A Mother's Perspective

A mother learns to tailor her expectations to her daughter's style

Inside a local bridal shop posted this warning in capital letters: No dress was to be tried on without the aid of a trained wedding gown assistant. And no family members were allowed in the dressing rooms. A trained assistant beamed a smile from the other side of the shop after my daughter and I walked in. The woman began to head toward us while I, despite intentions to be a supportive mother of the bride, reached back for the door handle, muttering that I’d forgotten my glasses in the car. I did need the glasses, but I also secretly hoped the clerk would get a gander of Amanda without my flustered presence. The loops of tattoo ink on her arms that clanged against the wedding splendor surrounding us, and the pregnant belly rounding bulletlike from her body, which any dress we bought would have to accommodate with room to spare. I didn’t want to be around when the clerk took in my daughter’s eclectic appearance.

In a month, Amanda was to marry the father of her 3-year-old son and the child growing inside of her. The wedding would take place outside, under a tree. My three other daughters and I would spend the morning before the ceremony at a U-Pick farm gathering zinnias and asters and cornflowers for bouquets. Amanda had rented a church kitchen where she and helpers—me included—would cook an organic dinner from scratch (fennel risotto balls, sweet-potato tamales, carrot-basil slaw), wrap each dish and tuck the food into giant coolers for transporting. On a distant piece of land, I would watch my ex-husband walk our pregnant daughter down a grassy path while her next youngest sister played the bridal march on the saw.

How could I not admire this determination to have a wedding that was hers alone? I marveled at the keen imagination, the surges of energy emanating from Amanda as she put her day together—yet I also kept waiting for an opportunity to step in with my own ideas. Ideas, I suppose, that seemed overly conventional to her. I did believe Amanda would cherish a few traditions—the ones she’d practiced her whole childhood in our living room: my grandmother’s linen tablecloth her heavy dress, she the bride, and her sister, Stephanie, the always-groom. Indeed, Amanda had finally admitted to me that she longed for a classic wedding dress, white and flowing, with a filmy veil pinned in her hair, and I knew that was it: I could satisfy my desire for tradition, and hers, by buying her a gown.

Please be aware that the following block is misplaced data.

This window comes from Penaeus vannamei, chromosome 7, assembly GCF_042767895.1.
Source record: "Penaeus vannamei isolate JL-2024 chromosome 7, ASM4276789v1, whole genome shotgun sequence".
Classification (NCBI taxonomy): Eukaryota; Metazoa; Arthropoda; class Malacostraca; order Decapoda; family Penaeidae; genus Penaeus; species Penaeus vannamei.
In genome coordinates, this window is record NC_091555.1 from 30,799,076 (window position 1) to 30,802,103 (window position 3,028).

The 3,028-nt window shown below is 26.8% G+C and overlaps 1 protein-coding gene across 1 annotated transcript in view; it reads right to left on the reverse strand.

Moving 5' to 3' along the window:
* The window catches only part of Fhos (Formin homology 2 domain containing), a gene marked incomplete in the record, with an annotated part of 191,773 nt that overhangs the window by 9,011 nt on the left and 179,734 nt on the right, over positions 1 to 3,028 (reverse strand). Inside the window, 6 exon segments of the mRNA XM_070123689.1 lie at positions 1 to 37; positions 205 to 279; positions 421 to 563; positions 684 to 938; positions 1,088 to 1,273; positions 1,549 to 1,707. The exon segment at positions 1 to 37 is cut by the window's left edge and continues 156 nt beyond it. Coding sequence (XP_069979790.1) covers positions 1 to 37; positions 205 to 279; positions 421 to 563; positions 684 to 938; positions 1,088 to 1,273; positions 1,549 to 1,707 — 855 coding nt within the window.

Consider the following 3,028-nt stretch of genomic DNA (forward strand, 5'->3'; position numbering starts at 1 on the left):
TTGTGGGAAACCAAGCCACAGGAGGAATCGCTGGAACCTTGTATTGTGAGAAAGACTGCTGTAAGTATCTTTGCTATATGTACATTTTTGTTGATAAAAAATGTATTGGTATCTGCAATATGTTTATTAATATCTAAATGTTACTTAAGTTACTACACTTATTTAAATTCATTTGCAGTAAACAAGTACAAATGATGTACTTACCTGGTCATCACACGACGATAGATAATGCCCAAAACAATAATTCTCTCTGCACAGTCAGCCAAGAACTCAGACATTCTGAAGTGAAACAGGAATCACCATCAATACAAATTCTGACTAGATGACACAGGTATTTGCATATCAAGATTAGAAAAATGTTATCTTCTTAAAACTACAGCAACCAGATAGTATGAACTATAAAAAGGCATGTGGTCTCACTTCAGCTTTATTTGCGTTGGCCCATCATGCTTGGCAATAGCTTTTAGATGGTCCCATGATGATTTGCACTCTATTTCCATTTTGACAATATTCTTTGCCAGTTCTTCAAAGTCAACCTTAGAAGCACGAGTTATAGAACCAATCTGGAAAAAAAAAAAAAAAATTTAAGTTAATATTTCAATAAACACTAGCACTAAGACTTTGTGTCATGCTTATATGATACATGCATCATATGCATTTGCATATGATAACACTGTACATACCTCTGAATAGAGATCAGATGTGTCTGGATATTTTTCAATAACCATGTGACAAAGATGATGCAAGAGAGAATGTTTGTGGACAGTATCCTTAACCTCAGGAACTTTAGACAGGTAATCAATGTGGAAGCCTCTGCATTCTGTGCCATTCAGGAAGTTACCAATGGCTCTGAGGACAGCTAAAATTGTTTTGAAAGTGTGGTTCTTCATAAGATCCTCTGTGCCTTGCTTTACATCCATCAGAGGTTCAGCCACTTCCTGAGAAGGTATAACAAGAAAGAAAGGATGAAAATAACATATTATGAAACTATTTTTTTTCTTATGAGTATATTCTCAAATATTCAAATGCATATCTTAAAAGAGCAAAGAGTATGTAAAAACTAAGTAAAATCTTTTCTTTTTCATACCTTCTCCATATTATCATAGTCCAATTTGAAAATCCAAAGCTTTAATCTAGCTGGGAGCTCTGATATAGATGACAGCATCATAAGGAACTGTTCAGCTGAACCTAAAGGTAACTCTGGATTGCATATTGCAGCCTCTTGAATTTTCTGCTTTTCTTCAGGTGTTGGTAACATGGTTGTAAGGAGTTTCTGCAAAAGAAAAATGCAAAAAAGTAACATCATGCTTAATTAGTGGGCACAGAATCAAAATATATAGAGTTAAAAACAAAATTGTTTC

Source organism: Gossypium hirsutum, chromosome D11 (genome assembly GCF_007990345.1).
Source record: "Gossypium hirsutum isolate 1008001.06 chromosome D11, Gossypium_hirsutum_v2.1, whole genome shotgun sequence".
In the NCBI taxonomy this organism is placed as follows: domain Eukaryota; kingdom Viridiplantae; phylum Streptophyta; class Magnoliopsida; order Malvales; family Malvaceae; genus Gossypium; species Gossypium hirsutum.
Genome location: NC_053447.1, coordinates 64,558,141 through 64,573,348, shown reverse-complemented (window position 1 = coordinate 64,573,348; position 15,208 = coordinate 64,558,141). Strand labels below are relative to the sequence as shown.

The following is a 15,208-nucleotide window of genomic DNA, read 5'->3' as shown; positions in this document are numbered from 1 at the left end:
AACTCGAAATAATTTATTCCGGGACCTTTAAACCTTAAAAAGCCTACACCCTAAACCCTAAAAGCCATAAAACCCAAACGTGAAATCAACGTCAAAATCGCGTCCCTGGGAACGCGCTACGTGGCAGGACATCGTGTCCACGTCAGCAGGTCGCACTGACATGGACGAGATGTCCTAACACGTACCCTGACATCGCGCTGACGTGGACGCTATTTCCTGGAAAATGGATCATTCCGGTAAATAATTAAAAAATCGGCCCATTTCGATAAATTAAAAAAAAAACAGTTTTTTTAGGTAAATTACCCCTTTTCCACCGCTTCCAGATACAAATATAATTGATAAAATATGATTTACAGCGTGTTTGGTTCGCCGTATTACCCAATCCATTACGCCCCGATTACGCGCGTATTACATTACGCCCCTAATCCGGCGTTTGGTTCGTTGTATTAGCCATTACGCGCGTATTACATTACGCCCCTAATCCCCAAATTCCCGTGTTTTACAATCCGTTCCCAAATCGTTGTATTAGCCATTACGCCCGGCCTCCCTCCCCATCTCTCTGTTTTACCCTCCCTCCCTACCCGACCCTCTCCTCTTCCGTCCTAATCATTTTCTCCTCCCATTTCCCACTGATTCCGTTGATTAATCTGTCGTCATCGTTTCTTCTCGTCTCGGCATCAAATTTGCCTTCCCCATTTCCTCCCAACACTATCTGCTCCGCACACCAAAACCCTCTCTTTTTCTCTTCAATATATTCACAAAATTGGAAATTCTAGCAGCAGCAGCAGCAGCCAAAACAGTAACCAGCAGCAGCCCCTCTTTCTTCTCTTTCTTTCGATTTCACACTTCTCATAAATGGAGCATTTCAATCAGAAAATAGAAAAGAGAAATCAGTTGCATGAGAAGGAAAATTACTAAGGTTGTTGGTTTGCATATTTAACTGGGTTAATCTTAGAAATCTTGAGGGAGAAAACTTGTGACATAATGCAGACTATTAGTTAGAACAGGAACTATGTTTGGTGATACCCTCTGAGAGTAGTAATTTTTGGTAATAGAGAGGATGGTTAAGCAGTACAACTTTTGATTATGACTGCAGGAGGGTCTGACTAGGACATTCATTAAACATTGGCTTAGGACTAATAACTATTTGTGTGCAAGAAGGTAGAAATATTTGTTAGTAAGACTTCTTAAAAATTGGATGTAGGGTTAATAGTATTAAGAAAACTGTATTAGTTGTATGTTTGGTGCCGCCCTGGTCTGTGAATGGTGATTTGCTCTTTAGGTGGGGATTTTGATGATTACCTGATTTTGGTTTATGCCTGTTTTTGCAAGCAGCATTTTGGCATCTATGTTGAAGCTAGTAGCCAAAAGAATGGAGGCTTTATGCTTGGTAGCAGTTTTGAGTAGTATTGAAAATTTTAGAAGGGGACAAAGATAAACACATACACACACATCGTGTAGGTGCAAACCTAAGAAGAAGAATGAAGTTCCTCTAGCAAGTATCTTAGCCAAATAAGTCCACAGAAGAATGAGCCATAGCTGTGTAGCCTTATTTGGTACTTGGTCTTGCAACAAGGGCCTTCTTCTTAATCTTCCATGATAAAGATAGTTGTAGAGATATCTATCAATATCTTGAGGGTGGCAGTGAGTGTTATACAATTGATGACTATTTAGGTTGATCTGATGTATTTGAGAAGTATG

Through her middle-school years—plopped suddenly in a new town after her parents’ divorce—Amanda was a loner, a quiet girl who felt she’d never fit in with children who’d been pals since kindergarten. By high school, she’d become more ostracized; that is, until she and Stephanie hooked into the punk/grunge subculture with black garb, silver studs and zippered pants, and the Ramones and Dead Kennedys screaming from their bedroom. Soon she was trying drugs, disappearing for days at a time, living on the streets. Those years were terrible for me, but, as Amanda and Stephanie entered their 20s, we’d put tremendous effort into getting over the past. Still, Amanda was determined to go her own way, while I was determined to nudge her—often to her consternation—toward what felt more “normal.” I wanted Amanda to cleave to good plans for the future: a want so vibrant and so frantic that I couldn’t help but push it on her, especially after she announced her plans to marry. I urged her to accept at least some of society’s customs so she didn’t always have to be the outsider, the one who made her own mold no matter the cost. As the wedding came together, I saw more of her I-like-it-out-here-on-the-edge attitude (though admittedly a milder and sweeter version) and that worried me.

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